For Many Teens Formal Sex Education Is Too Late
Jim LiebeltJim is Senior Writer, Editor and Researcher for the HomeWord Center for Youth and Family at Azusa Pacific University. Jim has over 25 years of experience as a youth and family ministry specialist, and has been on the HomeWord staff since 1998. He has served over the years as a pastor, author, youth ministry trainer, adjunct college instructor and speaker. Jim’s culture blog and parenting articles appear on HomeWord.com. Jim is a contributing author of culture and parenting articles to Crosswalk.com. Jim and his wife Jenny live in Olympia, WA.
- 2014 Apr 15
Health experts have some simple advice for reducing the teen birthrate in the U.S. -- make sure teens learn about abstinence and birth control before they start having sex.
According to a study by researchers from the U.S. Centers for Disease Control and Prevention, among teen girls who were sexually experienced, 83% told interviewers that they didn't get formal sex education until after they'd lost their virginity.
Altogether, 91% of young women between the ages of 15 and 17 said they'd taken a formal sex education class that covered information about birth control or ways to say no to sex (and 61% said they'd learned about both). In addition, 76% of girls in this age group discussed one or both of these topics with their parents.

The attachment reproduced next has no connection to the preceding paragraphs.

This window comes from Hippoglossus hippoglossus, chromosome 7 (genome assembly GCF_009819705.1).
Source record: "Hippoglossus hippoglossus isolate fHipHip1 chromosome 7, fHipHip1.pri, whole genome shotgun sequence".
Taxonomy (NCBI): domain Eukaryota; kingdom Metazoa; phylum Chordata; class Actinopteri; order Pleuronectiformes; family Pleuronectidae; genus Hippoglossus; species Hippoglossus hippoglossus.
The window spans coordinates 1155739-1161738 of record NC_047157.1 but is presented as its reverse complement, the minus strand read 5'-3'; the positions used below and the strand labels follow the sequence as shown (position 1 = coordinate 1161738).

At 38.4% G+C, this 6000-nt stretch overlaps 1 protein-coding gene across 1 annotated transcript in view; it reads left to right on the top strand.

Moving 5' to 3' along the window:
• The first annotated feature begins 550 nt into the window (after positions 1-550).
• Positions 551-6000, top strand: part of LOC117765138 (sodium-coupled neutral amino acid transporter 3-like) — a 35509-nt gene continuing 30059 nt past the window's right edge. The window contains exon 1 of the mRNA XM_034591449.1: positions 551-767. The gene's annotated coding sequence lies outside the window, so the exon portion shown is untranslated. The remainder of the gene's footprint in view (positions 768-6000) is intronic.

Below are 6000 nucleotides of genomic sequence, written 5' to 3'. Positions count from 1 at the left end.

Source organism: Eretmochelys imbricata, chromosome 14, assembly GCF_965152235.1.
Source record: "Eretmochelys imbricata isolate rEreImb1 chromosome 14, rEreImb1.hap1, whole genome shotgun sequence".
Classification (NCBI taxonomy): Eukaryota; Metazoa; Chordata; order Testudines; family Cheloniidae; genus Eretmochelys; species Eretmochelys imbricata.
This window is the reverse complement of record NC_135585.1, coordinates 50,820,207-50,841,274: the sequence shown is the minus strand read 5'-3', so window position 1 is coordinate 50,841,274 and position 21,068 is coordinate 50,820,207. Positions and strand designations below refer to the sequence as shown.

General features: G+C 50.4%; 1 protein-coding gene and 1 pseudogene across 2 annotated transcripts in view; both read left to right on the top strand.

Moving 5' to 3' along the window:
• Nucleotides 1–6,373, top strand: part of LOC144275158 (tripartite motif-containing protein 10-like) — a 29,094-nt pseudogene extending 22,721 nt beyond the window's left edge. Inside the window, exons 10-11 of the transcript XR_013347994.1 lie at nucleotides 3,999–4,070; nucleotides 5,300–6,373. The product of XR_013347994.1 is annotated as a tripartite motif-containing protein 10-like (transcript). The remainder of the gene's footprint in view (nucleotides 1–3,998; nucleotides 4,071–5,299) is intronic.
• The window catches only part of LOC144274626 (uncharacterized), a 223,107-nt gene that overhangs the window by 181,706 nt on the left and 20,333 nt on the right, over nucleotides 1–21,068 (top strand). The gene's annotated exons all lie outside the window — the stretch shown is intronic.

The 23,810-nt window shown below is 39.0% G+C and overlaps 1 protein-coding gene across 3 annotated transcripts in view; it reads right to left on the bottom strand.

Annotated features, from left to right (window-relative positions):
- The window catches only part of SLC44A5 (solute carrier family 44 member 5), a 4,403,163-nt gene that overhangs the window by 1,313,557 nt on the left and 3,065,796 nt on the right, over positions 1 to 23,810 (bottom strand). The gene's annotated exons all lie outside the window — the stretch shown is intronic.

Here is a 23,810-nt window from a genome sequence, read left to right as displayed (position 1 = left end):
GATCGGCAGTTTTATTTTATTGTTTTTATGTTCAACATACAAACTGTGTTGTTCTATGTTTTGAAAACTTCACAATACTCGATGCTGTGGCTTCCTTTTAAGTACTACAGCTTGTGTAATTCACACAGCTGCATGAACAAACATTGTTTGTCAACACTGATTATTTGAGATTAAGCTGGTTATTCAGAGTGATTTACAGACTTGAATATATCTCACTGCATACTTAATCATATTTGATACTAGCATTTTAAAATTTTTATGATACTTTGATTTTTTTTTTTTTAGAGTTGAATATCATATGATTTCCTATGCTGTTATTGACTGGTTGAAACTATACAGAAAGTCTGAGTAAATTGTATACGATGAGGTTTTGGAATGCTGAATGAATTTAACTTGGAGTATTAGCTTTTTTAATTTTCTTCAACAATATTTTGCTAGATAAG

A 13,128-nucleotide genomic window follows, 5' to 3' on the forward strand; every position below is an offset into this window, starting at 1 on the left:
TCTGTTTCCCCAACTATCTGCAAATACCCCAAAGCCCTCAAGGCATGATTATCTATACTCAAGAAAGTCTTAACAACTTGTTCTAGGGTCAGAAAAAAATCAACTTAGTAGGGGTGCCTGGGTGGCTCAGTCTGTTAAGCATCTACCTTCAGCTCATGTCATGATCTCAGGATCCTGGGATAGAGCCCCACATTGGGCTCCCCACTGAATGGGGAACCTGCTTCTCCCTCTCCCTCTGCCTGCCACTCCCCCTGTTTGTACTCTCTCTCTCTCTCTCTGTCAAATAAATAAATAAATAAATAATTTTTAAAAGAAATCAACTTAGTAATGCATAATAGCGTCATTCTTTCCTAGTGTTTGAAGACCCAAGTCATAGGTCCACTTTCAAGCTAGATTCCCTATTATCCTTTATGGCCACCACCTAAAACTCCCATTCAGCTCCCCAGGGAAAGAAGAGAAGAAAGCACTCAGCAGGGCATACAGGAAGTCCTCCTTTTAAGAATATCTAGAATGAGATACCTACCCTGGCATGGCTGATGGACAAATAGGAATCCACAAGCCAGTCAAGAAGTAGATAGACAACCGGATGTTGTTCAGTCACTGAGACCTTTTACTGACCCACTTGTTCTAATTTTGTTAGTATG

But timing is everything. The fact that most sexually active young women didn't get clued in about abstinence or birth control until after they'd had sex "represents a missed opportunity to introduce medically accurate information," the researchers wrote.
The study, published online in the CDC's Morbidity and Mortality Weekly Report, noted that:
--14.6% of 15-year-olds had ever had sex, including 8% who were sexually active in the previous three months;
--28.5% of 16-year-olds had ever had sex, including 16.5% who were sexually active in the previous three months; and
--38.6% of 17-year-olds had ever had sex, including 29.7% who were sexually active in the previous three months.
Only 15% of these teens used a birth control method that was deemed at least "moderately" effective the first time they had sex, including the pill, vaginal ring, IUD or hormonal implant. Another 62% used a "less effective" method, such as condoms, sponges, the rhythm method or withdrawal. The remaining 23% said they didn't use any type of contraception when they lost their virginity, the researchers reported.
Overall, the teen birthrate continued to decline, according to data from the CDC's National Vital Statistics System. In 2012, the birthrate hit an all-time low of 29.4 per 1,000 women between 15 and 19. (In 1991, there were 84.1 births for every 1,000 women in that age group.)